Starz Entertainment has announced Vongo 2.0, adding new functionality and support for additional portable media players to its Vongo broadband video subscription service offering. Available for Windows XP and Vista (all other operating systems don’t even need to bother viewing the Vongo site), the new application now supports a total of seven portable players from Archos, Creative, and Toshiba, and offers compatibility with announced extenders for Windows Media Center.
“Since Vongo’s inception, our goal has been consistently to provide an entertainment service and ecosystem that allows movie lovers to enjoy content on their terms,” said Starz Entertainment executive VP Bob Greene, in a statement. The top request voiced is the ability to watch our movies on the TV, and the next request was more choices for portable devices. Vongo 2.0 and the associated support for all of these new devices addresses many of these needs.”
The Vongo broadband video service is priced at $9.99 a month, and offers more than 2,500 video and movie titles that can be viewed on PCs, including new blockbusters, anime, concerts, and extreme sports programming. Vongo users can register up to three devices to view Vongo video—including both PCS and supported portable media players. Vongo will also work with recently announced Extenders for Windows Media Center, so users can access content stored on a PC from other locations in the home, including to the Xbox 360. Wireless extenders have been announced by companies like D-Link, Linksys, and Niveus Media.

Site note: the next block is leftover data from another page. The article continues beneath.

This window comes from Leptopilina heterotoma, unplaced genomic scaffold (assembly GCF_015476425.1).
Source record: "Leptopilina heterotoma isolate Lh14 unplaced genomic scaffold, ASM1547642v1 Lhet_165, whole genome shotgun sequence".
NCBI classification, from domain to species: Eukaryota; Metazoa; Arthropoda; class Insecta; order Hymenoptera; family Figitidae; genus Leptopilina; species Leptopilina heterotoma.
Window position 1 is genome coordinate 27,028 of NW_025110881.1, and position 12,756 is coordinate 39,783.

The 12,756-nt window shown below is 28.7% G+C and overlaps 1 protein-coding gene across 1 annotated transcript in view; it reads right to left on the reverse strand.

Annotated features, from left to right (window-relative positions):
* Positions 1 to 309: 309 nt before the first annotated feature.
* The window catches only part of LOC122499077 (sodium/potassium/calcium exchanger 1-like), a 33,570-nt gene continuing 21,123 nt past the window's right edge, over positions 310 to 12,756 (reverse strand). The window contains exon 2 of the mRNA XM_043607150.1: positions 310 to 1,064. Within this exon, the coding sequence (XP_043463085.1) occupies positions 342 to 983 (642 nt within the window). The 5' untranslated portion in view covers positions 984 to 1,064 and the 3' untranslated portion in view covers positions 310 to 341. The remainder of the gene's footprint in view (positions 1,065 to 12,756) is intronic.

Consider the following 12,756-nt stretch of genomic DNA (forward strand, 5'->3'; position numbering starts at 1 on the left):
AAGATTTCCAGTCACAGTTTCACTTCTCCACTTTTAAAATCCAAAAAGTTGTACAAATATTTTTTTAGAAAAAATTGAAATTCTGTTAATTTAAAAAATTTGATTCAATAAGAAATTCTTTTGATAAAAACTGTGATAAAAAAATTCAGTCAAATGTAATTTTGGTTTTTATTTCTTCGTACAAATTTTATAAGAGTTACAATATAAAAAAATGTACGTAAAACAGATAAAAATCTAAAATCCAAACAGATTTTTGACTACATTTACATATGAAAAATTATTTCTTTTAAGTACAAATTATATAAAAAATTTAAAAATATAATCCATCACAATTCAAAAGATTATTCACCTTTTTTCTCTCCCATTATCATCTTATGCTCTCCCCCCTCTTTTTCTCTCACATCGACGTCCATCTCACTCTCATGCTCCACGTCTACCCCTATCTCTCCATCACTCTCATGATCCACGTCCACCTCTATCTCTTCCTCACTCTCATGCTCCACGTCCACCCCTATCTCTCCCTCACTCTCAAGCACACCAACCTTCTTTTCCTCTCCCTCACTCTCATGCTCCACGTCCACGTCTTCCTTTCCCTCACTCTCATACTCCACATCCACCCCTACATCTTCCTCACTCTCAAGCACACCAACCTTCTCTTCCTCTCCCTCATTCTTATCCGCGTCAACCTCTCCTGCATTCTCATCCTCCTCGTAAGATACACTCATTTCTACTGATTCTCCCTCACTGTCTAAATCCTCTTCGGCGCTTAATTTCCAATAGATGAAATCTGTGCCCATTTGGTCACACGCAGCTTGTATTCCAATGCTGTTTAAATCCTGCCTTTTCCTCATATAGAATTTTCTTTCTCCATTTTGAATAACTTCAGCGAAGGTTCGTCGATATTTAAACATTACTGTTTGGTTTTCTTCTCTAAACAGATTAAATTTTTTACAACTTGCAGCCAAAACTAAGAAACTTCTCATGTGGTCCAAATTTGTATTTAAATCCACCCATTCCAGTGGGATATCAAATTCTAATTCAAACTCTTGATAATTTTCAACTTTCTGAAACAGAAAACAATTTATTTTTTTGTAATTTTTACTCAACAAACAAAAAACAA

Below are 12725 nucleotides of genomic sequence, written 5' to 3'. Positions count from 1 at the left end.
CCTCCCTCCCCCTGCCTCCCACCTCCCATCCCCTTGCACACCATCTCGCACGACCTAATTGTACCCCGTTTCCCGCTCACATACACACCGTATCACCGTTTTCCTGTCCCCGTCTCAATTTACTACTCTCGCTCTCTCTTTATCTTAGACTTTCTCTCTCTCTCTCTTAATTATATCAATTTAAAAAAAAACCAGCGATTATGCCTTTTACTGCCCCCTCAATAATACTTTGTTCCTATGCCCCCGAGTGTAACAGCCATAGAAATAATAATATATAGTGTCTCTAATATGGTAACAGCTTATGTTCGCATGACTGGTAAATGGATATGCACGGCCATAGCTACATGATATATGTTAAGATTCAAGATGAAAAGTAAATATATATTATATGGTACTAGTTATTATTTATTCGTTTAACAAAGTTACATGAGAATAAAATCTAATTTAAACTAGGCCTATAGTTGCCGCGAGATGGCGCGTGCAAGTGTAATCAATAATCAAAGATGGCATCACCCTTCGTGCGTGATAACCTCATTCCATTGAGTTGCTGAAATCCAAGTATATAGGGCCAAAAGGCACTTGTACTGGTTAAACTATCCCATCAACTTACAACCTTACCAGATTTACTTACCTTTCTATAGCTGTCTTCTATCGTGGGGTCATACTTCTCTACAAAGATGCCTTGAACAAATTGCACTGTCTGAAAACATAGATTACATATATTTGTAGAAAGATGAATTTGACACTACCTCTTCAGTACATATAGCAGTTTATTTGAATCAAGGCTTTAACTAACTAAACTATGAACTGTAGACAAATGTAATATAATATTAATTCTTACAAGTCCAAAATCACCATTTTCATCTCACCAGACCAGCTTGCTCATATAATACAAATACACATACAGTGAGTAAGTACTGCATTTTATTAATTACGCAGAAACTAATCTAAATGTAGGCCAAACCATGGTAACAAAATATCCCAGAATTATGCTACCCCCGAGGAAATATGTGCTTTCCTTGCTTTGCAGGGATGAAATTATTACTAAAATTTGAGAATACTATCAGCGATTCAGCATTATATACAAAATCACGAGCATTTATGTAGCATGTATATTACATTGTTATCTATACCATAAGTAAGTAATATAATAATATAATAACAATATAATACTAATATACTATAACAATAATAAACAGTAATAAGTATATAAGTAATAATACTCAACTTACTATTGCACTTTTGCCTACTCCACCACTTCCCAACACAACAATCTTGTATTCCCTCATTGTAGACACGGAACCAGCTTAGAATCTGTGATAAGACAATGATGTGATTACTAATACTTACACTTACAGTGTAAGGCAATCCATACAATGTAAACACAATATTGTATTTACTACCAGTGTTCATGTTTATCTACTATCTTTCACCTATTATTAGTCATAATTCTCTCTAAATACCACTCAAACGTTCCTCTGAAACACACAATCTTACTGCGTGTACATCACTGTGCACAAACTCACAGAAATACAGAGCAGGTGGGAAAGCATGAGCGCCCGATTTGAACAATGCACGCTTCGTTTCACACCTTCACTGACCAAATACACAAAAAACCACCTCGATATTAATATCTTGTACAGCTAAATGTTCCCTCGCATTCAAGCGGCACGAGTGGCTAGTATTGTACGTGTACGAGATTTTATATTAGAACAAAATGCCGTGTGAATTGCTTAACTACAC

The new version of the Vongo application also offers better performance, the ability to resize and pin the Vongo video player, offers updated personalized recommendations, and a new device management system which makes it easier for users to swap out old devices in favor of the latest and greatest.
Vongo’s subscription model has yet to gain significant traction against pay-to-download video services like Xbox Live MarketPlace, Amazon Unbox, and (of course) Apple’s iTunes store, but the growing ubiquity of broadband and video capable portable media players might make a subscription service a viable option for some folks, especially if Vongo can expand out to the wider world of Windows Mobile-based smartphones. Unfortunately for Vongo, the service doesn’t offer support for the most popular video-capable portable media players on the planet: Apple’s iPods, new iPod nano, and the ever-popular iPhone.
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